National Security Bill

Home Office written statement – made on 12th May 2022.

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Photo of Priti Patel Priti Patel The Secretary of State for the Home Department

I am pleased to say that my Department has introduced a National Security Bill to the House of Commons. This Bill brings together a suite of new measures to further protect our national security, the safety of the public and our vital interests from the hostile activities of foreign states.

This activity is a growing concern, even though it often takes place away from the public eye. The harm, which includes espionage and sabotage, foreign interference in our political system, and even attempted assassinations, is significant. This foundational legislation will provide tools and powers for our fight against state threats for years to come. It will keep our country safe by delivering the biggest overhaul of UK state threats legislation for a generation. Its measures will make it even harder for those working on behalf of foreign states to undermine our national security, economy and democracy. And while the core of the Bill focuses on countering hostile activity from foreign states, it will also include measures to combat the enduring threat of terrorism through reforms to restrict the access of convicted terrorists to civil legal aid.

The National Security Bill:

  • Further protects our national security, the safety of the British public and safeguards our national interests from hostile activity from foreign states.
  • Addresses the new state threats our country faces including from espionage and interference, sabotage and disinformation.
  • Ensures our world class security and intelligence agencies and police have the modern tools, powers and protections they need to counter those who seek to do us harm.
  • Protects us and makes the UK even harder target for those would attack or interfere with our national security, our vital interests and our democracy.

The Home Office has developed the Bill in partnership with wider Government and our world-class law enforcement and intelligence agencies, building on the support expressed for work to improve our toolkit in the public consultation we ran last year. In detail, the core state threats measures in the legislation will:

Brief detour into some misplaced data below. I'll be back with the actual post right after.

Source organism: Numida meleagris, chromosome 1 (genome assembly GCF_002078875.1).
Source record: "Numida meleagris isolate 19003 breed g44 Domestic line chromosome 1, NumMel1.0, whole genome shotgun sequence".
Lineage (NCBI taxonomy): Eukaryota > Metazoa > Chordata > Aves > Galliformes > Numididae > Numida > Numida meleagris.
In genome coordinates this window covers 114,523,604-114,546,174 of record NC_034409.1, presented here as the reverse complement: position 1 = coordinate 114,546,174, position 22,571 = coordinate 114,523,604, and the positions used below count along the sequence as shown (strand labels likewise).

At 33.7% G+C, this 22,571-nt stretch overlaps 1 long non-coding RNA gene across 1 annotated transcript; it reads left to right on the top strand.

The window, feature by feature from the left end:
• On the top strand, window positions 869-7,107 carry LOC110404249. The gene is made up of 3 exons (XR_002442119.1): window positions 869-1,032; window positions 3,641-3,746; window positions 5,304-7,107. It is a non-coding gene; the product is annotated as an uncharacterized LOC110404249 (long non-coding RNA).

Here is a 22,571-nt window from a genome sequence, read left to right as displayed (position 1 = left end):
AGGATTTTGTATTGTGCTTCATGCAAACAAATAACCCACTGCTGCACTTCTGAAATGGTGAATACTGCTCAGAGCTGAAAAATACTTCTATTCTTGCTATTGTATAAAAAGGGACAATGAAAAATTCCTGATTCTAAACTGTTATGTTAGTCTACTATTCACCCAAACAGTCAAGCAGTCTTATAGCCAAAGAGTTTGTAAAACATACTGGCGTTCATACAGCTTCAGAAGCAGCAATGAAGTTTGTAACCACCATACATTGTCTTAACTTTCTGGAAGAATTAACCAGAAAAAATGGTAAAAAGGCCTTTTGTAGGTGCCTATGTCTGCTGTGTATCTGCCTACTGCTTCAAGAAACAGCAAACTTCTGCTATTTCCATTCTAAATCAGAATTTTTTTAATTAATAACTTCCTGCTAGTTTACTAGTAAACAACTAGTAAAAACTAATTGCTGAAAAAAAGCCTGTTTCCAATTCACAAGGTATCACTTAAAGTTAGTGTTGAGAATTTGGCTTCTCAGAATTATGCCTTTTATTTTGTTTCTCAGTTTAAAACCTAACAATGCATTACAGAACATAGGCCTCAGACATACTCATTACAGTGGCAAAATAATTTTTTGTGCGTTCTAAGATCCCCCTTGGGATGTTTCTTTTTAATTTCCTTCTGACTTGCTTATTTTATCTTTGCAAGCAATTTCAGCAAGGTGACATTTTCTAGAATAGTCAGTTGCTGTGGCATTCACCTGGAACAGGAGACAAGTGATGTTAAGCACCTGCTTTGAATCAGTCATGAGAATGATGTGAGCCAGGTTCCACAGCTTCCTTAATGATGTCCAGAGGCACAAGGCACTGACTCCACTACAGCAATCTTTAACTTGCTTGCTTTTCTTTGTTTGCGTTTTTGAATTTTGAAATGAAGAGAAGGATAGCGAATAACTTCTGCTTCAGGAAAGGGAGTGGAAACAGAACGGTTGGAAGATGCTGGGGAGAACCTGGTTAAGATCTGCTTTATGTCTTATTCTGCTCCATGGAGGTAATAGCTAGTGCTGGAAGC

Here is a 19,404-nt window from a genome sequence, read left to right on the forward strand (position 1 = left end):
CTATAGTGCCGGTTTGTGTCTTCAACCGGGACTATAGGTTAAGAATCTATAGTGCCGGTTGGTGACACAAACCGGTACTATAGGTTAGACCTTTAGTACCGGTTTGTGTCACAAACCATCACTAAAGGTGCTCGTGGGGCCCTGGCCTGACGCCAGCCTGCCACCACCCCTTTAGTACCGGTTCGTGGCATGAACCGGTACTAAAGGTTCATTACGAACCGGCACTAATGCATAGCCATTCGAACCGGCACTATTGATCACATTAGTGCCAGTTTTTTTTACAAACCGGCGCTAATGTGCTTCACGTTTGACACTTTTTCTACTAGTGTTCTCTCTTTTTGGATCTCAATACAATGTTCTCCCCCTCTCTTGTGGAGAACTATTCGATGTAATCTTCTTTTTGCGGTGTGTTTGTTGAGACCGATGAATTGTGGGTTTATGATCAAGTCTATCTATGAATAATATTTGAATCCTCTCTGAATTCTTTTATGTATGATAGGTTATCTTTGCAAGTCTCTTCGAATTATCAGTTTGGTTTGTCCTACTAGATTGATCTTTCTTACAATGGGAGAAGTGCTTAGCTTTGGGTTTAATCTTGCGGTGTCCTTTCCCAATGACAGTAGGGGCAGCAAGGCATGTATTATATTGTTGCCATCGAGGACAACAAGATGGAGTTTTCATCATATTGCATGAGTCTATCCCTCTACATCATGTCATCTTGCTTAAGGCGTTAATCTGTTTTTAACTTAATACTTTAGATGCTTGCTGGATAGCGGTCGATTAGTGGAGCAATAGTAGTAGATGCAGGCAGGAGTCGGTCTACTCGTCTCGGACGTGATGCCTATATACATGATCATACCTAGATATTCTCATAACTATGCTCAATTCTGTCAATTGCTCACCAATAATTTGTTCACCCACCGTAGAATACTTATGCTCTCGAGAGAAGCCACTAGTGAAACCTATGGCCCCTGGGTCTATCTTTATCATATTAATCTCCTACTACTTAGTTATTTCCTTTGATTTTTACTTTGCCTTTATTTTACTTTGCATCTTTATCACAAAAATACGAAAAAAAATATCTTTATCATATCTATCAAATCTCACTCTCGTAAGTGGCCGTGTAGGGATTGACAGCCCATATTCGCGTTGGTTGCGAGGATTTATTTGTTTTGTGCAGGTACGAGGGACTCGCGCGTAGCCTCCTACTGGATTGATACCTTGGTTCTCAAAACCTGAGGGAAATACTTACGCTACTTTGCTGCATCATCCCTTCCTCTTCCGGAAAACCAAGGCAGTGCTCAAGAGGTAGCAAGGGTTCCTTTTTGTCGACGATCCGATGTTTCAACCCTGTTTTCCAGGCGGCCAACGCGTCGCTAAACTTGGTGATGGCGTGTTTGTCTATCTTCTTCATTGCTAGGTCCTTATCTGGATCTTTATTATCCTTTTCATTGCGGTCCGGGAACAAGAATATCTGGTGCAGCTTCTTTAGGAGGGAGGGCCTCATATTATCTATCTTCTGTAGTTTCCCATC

• For the first time, make it an offence to work covertly for a foreign intelligence service in the UK.
  • Create a modern set of offences to protect the UK against espionage and other harmful conduct, focusing on the obtaining and disclosure of protected information and trade secrets, and the assisting a foreign intelligence service offences referred to above. It repeals and replaces existing espionage laws which were primarily designed to counter the threat from German spies before and after the First World War.
  • Provide our law enforcement and intelligence agencies with new offences, tools and powers to detect, deter and disrupt threats from those acting on behalf of foreign states with a harmful purpose in the UK. For example, this includes seeking, by illegitimate means, to influence public figures or stealing our trade secrets.
  • Modernise the regime which governs access to, in and around the UK’s sensitive sites that require higher levels of deterrence against unlawful access.
  • Modernise the existing search warrant power to enable the police to obtain evidence of state threats activities.
  • Create new offences to tackle state-backed sabotage and foreign interference, as well as a preparatory conduct offence that will allow disruptive action to be taken at an earlier stage (thereby reducing the harm done).
  • Require sentences for other offences where there is a state link (e.g. kidnap) to be aggravated (increased) to reflect the additional seriousness of the issue.
  • Introduce a new suite of state threat 'Prevention and Investigation Measures’ to use as a tool of last resort to manage those who pose a threat but whom it has not been possible to prosecute.
  • Improve existing powers which grant police officers the ability to stop individuals at ports to ascertain their involvement in hostile activity by foreign states.
  • To further strengthen our defence against foreign influence, we will bring forward a Foreign Influence Registration Scheme requiring individuals to register certain arrangements with foreign governments to deter and disrupt state threats activity in the UK. This scheme will be brought forward by government amendment to the National Security Bill as soon as possible. The Government is considering the scheme's requirements to ensure it is effective in dealing with the current threat and protects the interests of the UK.

The core of the Bill focuses on countering hostile activity from foreign states, and these proposals will apply UK-wide, as will measures to further enable the courts to freeze or limit civil damages being paid to convicted terrorists where these funds might support further acts of terrorism.

The Bill will also make minor reforms to the Serious Crime Act 2007 relating to the protections of those executing the functions of intelligence, law enforcement and defence when engaged in authorised information exchanges.